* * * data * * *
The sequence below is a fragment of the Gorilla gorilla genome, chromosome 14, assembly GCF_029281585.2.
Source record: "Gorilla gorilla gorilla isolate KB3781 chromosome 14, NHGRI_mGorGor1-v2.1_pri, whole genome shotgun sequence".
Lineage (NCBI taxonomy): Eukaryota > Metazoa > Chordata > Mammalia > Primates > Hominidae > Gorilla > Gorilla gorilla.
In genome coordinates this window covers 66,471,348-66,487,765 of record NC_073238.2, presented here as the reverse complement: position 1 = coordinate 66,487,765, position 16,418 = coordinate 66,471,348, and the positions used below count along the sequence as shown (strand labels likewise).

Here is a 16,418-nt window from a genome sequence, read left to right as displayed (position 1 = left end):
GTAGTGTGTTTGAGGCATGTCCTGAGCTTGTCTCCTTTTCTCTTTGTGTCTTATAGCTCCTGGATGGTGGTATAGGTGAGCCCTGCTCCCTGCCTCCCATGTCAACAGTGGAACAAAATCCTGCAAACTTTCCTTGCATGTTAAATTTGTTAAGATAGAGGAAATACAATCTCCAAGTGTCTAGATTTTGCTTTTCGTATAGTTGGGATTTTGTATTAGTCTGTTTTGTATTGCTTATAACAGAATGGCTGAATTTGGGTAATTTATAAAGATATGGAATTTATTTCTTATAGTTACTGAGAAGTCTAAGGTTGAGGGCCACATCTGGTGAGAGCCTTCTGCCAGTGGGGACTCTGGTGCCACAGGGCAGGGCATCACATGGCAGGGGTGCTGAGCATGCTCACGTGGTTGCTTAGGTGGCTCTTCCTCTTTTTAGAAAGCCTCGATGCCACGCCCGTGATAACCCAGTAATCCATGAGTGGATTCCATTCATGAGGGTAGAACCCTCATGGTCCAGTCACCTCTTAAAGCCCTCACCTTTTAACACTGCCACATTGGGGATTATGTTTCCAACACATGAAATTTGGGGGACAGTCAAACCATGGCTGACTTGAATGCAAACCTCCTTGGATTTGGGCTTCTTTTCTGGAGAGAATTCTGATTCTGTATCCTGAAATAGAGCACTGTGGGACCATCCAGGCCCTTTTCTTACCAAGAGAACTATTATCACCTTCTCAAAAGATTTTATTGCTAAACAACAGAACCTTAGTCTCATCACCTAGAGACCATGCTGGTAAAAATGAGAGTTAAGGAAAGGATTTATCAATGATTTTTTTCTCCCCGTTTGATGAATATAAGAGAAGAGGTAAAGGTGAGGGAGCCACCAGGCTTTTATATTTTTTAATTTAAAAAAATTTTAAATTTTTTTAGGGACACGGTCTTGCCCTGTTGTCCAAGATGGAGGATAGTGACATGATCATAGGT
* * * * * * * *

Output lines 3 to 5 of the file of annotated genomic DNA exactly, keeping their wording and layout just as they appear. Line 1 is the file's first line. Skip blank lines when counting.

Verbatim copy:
Lineage (NCBI taxonomy): Eukaryota > Metazoa > Chordata > Mammalia > Primates > Hominidae > Gorilla > Gorilla gorilla.
In genome coordinates this window covers 66,471,348-66,487,765 of record NC_073238.2, presented here as the reverse complement: position 1 = coordinate 66,487,765, position 16,418 = coordinate 66,471,348, and the positions used below count along the sequence as shown (strand labels likewise).

Here is a 16,418-nt window from a genome sequence, read left to right as displayed (position 1 = left end):